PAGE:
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Objet d’Art, and Violence

Our Town downtown
July 9, 2007

A vandalized car tells of bygone adventures, and that New Yorkers like to wreck things

I scour the roof of the parking lot at Pier 40 for a moving body. Not a soul. Silently, I flagellate myself for not being able to get my lazy ass out of bed. I’m twenty minutes late for the designated 8 a.m. meeting time. Have I missed him?
An athletic-looking guy rides up the ramp on a mountain bike. I step out of the shadows and away from the cars, to make sure he sees me.
I have absolutely no idea what I’m expecting, but from what I’ve gathered so far about Carter Emmart, I doubt he’d be as square-looking as this guy. The guy rides by, locks up his bike, and gets in his car. Not Carter Emmart.
Let me rewind. A few weeks earlier, I had gotten a call from an artist who parks in the parking lot at Pier 40, saying that I might be interested in a car there that had been vandalized. She didn’t know whom it belonged to, but this was no ordinary car.
A couple weeks later, I decided to check it out. By that point I’d lost the scrap of paper on which I’d jotted the car’s description and location. All I remembered was that it was parked on the top level, and something about a bubble in the roof. But that was all I needed.
From every angle, this car screams to be noticed. Painted on the back of the 1984 Ford station wagon is a waving American flag. The Colorado license plate reads ON2MARS. The bumper is decorated with stickers from the Burning Man festival dating back to 1993.
There is a hole in the roof maybe two feet in diameter, fitted with a Plexiglas bubble – an Austin Powers-esque sun roof.
Orange flame lick the sides, and on the hood, a faded, oversized Barbie in a body suit stands on tiptoe and watches as a mushroom cloud spreads over Los Angeles.
Neat stencil letters on the driver’s side door spell out: “LTC C. EMMART” / “PILOT.” Had this guy been driven over the edge in ‘Nam?
Inside and out, the car is in a shambles. The front windshield has been shattered and partially torn out of the frame, and two windows are missing. Both back tires are completely flat. The paint job is covered in juvenile graffiti: oversized genitalia scrawled on the hood, the word “Petafile” on the side door. Cassette tape trails from the doors and gathers around a tire like entrails.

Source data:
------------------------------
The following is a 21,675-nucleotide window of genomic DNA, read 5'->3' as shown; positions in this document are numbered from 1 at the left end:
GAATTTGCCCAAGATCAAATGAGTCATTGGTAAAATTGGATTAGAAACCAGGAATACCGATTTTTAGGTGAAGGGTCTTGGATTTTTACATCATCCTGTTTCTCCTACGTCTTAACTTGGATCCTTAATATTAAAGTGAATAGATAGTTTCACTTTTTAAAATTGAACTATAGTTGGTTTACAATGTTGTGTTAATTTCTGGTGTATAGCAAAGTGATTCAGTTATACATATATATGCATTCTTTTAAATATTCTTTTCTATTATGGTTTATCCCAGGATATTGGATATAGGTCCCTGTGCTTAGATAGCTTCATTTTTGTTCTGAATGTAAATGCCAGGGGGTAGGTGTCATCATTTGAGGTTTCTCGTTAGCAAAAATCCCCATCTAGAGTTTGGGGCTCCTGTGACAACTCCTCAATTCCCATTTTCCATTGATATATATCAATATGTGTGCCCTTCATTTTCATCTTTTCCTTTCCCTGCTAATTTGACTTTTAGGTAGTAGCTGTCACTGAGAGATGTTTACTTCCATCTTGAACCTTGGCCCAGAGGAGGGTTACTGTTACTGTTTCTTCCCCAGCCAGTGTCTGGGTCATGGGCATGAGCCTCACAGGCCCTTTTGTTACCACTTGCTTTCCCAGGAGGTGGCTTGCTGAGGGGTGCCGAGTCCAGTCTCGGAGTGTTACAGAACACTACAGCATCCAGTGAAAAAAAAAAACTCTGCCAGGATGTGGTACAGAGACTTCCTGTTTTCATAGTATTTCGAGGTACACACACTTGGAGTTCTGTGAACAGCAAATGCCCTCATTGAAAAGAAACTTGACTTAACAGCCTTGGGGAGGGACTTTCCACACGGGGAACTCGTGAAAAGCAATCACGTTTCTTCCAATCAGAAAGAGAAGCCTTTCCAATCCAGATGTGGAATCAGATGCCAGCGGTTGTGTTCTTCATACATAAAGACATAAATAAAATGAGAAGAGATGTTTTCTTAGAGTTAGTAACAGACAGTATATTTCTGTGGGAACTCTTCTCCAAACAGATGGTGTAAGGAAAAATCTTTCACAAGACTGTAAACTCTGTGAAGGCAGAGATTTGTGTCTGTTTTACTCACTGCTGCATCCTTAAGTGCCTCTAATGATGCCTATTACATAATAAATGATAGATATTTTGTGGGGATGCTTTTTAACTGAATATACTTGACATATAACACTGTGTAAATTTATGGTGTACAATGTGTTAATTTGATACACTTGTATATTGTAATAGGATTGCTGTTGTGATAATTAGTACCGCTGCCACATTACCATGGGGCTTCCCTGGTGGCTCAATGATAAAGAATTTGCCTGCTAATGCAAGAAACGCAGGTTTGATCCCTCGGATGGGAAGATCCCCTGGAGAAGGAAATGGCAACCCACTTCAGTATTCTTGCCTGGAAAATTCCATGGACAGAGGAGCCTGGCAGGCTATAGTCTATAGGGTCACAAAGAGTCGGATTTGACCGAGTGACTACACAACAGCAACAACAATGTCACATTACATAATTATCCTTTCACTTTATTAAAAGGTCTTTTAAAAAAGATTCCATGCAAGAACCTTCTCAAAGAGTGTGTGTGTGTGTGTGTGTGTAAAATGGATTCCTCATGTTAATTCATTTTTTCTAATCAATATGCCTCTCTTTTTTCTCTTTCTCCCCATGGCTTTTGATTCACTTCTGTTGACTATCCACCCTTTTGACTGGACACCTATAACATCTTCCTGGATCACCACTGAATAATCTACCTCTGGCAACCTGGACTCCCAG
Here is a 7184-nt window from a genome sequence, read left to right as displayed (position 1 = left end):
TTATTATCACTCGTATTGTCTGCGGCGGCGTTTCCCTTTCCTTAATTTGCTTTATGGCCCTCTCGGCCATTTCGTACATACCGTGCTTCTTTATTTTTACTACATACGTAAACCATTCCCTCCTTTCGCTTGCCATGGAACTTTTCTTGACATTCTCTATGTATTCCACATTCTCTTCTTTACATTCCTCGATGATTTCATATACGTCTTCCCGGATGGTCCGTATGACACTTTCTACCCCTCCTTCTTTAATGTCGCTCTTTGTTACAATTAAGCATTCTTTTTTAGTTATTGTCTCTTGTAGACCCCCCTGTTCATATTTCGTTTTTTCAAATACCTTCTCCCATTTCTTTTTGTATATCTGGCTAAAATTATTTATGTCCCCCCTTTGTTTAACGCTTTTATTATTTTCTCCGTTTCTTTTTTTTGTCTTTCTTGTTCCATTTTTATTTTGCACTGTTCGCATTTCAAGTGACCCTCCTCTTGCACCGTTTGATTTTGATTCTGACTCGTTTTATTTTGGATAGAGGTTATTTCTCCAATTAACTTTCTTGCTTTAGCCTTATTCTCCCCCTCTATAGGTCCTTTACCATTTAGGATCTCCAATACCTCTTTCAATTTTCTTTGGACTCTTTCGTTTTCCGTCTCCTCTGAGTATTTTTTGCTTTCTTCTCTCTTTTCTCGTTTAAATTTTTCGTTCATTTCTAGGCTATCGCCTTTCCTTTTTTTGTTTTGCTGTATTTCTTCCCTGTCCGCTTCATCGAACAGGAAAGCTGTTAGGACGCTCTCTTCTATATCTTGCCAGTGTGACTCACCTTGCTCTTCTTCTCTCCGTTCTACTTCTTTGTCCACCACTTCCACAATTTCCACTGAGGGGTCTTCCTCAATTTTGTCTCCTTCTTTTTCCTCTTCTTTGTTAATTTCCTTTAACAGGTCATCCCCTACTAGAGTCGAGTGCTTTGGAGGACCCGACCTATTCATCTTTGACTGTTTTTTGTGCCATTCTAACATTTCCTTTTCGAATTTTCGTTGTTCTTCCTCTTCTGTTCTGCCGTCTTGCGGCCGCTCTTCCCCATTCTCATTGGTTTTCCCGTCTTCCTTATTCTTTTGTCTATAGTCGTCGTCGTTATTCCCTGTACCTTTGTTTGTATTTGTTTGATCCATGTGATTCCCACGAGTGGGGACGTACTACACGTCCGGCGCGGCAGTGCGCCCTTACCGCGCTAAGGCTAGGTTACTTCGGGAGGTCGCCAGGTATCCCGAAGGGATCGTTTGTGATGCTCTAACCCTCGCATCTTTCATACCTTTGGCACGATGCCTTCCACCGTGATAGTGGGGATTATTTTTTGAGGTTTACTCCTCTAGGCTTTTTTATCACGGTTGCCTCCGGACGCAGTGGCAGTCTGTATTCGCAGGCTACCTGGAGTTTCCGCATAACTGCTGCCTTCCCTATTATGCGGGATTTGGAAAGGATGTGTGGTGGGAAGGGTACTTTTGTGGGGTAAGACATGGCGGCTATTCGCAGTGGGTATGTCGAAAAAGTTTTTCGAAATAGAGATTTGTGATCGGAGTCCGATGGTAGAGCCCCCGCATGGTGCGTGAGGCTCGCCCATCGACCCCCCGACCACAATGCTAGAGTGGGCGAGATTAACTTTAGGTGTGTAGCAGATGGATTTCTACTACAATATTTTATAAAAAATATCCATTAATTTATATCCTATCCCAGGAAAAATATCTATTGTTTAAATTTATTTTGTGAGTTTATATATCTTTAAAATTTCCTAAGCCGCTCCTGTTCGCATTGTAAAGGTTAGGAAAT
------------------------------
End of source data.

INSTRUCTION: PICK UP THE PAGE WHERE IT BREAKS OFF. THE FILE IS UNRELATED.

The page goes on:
I try the passenger side door. It’s open. I root around and find maps of Colorado, San Francisco, New York and Indiana, a bill from a Texaco in Boulder, a napkin with a couple names and phone numbers on it, and bingo: a bunch of business cards. They belong to Carter Emmart, Science Visualization/Artist for the Digital Galaxy Project at the Hayden Planetarium. I call him, he answers, we set up a time to meet, and now you have been caught up to date.
People often resemble their cars, so I had high expectations, but the Carter Emmart who shows up 45 minutes late, apologizing profusely, with traces of smeared lipstick around his mouth, and smelling of alcohol from last night’s Independence Day bash, blows them out of the water. This guy is a trip.
“PMS was here,” he sighs, pointing to graffiti scrawled on his Plexiglas bubble. He rolls his eyes and flips his long hair out of his face. “That’s creative.”
When Carter inherited this car from his uncle in the early 90’s, it was beige. “It was the only car I ever owned; I just decided I wanted to celebrate it.” At the time, he worked for NASA, which explains the Mars-inspired license plate and paint job, and the bubble (lying down in the back, he could look through the bubble at the stars). He used the car to travel between jobs, and every year, he’d make the trek to the Burning Man Festival in the Nevada desert.
“The participation in Burning Man is so positive and aggregate,” says Carter, pausing to let his emotions settle down. “For the most part, people that go to Burning Man sort of understand that it’s something you add into and help others build, as opposed to destroy.”
Carter calls his car an “Ode to America,” but much of that ode, like the atomic bomb on the hood and the gas-guzzling whale of a car itself, is critical. “For me, America is a mixed message,” he says, gingerly picking up the plastic oxygen container from Barbie’s space suit out of the front seat.
It was a continual work in progress. The flag in the back was “redneck control,” so he wouldn’t get his ass kicked in the Bible Belt – and he actually got a lot of thumbs up after 9/11, which he found to be strange. Similar rationale went into the “LTC C. EMMART” / “PILOT” on his door; he was actually saluted once in Las Vegas.
A few months ago Carter lost his wallet, and had his credit card replaced. He didn’t realize that the fee for the lot, which had automatically been withdrawn from his account, was no longer being paid. The lot figured his car was abandoned, and then – no one seems to know who did it or when, exactly – vandals went at it.
“That car that’s kind of funny looking? We don’t know who did it,” the lot attendant told me. “Security’s trying to figure it out. They think it was little kids or something.”
Carter has suspicions that the lot turned a blind eye to the vandalism because they thought his car was abandoned, and it was so freaking strange to begin with.
“I’m not sure what happened, but my feeling is that obviously that car called attention to itself. I think the aspect of it that hurts me is that, I understand that it’s still New York, and it’s not as bad as it used to be in that regard, but you know, people can’t admire something without doing something to it. You know, you always got to carve your initials into some shit.”
“Well, I called her Blazing Glory,” he says, fingering the faded words he and his dad had painted just above the windshield. “And she died a spectacular death.”